The Tangipahoa Parish Fair, set for Sept. 30-Oct. 4 in Amite, could be a bit more crowded this year with the addition of St. Helena Parish students and residents taking part in popular fair events.
Tangipahoa Parish Fair Association board members decided to invite St. Helena residents after learning the parish had no fair of its own.
“One of our board members brought it to our attention that for a couple years now St. Helena has requested to participate in the fair,” said Tammy DiMattia, Tangipahoa Parish Fair Association treasurer. “It wasn’t common knowledge to the entire board that St. Helena doesn’t have its own fair such as Livingston, Tangipahoa or Washington Parish. With them being a neighboring parish, we want to create a way for their children and their residents to participate.
“We put it to a vote of our board and it passed unanimously; everyone thought it was a great idea.”
The fair, which dates back to 1888, has a robotics competition, livestock show, arts and crafts exhibition, spelling bee and bake-off for students. The schedule also includes a parade on Oct. 2, gumbo cook-off and music throughout the fair.
The board hopes opening up the fair exhibits to kids from neighboring parishes will cause more people to take advantage of the learning opportunities the fair has to offer.
“There are a lot of opportunities for parents and children together to come out and experience things,” DiMattia said. “Our pioneer town and Indian village give them a look at a real-life teepee and the tools the Native Americans used in everyday life. Pioneer town gives them the opportunity to see how their grandparents lived when they first settled in this area. We have a church that we actually hold services in on Sunday mornings that is open to the public.”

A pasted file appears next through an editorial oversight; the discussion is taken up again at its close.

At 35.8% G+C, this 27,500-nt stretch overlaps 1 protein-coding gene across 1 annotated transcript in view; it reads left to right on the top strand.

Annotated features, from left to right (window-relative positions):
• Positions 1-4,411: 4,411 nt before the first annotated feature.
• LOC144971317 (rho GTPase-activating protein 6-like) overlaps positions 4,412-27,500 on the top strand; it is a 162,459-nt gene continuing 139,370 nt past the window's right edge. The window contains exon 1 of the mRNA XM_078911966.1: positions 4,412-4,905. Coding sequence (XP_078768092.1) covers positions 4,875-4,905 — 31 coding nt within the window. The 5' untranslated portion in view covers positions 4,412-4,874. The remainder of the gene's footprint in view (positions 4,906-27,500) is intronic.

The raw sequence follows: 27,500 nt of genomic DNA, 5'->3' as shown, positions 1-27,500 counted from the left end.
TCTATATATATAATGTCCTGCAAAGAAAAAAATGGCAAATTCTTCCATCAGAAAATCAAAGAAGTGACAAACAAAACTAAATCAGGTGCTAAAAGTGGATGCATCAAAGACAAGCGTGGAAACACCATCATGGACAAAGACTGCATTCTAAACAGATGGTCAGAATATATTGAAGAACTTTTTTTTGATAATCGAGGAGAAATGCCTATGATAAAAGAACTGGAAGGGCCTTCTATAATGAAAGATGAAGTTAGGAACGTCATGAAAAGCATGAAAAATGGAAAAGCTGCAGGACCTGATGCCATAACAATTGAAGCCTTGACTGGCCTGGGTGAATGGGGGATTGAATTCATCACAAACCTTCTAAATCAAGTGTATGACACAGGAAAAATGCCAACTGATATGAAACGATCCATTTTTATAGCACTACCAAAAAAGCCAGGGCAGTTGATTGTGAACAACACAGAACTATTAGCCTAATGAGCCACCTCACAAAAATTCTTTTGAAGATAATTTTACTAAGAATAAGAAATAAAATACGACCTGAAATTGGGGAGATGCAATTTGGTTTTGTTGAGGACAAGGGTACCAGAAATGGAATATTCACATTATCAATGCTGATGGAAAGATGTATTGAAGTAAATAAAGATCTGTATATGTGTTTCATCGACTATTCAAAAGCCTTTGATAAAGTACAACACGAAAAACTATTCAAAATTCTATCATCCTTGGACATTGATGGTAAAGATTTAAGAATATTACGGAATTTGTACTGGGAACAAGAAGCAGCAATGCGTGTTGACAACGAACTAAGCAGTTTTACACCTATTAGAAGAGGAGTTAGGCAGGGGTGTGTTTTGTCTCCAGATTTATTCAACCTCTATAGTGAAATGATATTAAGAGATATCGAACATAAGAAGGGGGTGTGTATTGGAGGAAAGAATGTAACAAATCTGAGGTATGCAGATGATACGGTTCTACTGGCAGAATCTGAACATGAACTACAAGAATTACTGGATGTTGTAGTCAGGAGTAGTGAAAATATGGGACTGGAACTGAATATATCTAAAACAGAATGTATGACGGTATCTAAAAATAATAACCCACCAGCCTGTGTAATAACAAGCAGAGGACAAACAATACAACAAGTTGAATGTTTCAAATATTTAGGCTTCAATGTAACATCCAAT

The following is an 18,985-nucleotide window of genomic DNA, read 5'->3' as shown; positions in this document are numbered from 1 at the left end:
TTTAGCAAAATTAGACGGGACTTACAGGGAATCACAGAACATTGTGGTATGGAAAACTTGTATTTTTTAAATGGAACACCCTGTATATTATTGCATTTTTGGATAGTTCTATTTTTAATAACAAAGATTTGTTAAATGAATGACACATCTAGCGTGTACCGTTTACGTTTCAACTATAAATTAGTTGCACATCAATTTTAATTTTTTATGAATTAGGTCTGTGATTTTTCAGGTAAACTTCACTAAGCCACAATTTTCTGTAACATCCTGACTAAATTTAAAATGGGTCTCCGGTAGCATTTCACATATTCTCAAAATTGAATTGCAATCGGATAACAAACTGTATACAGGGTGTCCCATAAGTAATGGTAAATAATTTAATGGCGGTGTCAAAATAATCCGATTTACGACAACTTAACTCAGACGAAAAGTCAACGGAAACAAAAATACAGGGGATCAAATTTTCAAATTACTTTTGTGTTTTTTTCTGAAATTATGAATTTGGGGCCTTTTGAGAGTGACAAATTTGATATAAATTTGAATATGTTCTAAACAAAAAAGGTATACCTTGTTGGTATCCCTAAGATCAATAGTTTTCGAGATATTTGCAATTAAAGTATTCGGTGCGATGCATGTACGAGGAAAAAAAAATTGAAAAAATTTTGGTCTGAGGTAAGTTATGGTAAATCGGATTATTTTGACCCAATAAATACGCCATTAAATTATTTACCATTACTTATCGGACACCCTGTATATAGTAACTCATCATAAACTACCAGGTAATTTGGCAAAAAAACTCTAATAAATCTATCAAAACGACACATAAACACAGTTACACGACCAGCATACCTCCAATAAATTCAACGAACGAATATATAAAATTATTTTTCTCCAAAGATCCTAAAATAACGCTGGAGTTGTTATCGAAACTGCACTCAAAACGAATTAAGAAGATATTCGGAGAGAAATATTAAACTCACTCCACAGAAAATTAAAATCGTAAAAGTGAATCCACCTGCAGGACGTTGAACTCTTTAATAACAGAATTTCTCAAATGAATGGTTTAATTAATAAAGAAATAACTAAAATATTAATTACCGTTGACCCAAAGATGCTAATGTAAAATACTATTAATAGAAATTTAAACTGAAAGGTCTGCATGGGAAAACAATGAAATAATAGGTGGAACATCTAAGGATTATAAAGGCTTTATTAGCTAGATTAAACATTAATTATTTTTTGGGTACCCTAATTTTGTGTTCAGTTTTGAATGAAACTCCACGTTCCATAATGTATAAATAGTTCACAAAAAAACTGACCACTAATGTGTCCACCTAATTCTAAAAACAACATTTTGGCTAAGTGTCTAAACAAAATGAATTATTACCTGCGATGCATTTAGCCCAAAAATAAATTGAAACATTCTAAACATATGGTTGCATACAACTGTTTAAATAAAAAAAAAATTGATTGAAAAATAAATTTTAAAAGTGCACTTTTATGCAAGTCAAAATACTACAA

Fair demonstrations planned include how to make crackling and soap.
Heather Howell, president of the Tangipahoa Parish Fair Association, has been around the fair since she was 5 and has been an active board member for two years.
Howell said she hopes the expansion of entries and new incentives will serve to draw a wider population to the fair.
“It really is the Tangipahoa Parish Fair and for many years it hasn’t been marketed that way. It has really been a northern Tangipahoa thing,” Howell said.
“We really want the kids in Ponchatoula, Hammond and the entire area of Tangipahoa to feel like they are part of this fair. The first-place winners get money whereas before we were giving it to the organization which had nominated those groups. They’ll not only be able to enter their dog, rabbit or whatever it is, but now if they win, they get a blue ribbon plus a check.”
Brandy Vaughn, 34, chief of curriculum and technology at St. Helena Parish School District, thinks the opportunity to participate in the fair will give students an avenue to demonstrate the skills the state is looking for.
“I use the state standards as the baseline for what students have to do by the end of each grade level and this would be a way to get the students to that point,” Vaughn said.
“For example, the essay contest would be a way to demonstrate their writing ability and through the poetry contest they can show their creativity. We’re glad they reached out to us, so our students will have another platform to show what they know. It’s also a community-building effort that will allow us to work with a neighboring parish.”
Submission deadlines for each category can be found at www.tangipahoaparishfair.org.
The fair is at 400 Reid Ave., Amite.
For information, email email@example.com or call DiMattia at (985) 517-6029.